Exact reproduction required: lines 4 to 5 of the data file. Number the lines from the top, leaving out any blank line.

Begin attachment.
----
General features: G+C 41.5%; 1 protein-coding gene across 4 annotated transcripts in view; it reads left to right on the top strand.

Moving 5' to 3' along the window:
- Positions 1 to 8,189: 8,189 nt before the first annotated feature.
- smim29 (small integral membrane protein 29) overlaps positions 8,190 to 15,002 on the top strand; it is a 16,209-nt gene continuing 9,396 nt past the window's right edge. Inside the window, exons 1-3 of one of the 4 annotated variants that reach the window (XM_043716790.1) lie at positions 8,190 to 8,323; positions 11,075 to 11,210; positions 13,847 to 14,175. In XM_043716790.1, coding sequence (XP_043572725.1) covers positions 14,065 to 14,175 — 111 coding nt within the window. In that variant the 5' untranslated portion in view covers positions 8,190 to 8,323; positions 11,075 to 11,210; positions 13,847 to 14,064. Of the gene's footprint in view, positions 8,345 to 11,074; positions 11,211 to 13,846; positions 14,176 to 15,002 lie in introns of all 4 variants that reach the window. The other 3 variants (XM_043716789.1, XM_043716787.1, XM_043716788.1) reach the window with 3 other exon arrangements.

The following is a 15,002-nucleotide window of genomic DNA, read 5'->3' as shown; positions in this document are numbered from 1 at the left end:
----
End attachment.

- smim29 (small integral membrane protein 29) overlaps positions 8,190 to 15,002 on the top strand; it is a 16,209-nt gene continuing 9,396 nt past the window's right edge. Inside the window, exons 1-3 of one of the 4 annotated variants that reach the window (XM_043716790.1) lie at positions 8,190 to 8,323; positions 11,075 to 11,210; positions 13,847 to 14,175. In XM_043716790.1, coding sequence (XP_043572725.1) covers positions 14,065 to 14,175 — 111 coding nt within the window. In that variant the 5' untranslated portion in view covers positions 8,190 to 8,323; positions 11,075 to 11,210; positions 13,847 to 14,064. Of the gene's footprint in view, positions 8,345 to 11,074; positions 11,211 to 13,846; positions 14,176 to 15,002 lie in introns of all 4 variants that reach the window. The other 3 variants (XM_043716789.1, XM_043716787.1, XM_043716788.1) reach the window with 3 other exon arrangements.

The following is a 15,002-nucleotide window of genomic DNA, read 5'->3' as shown; positions in this document are numbered from 1 at the left end: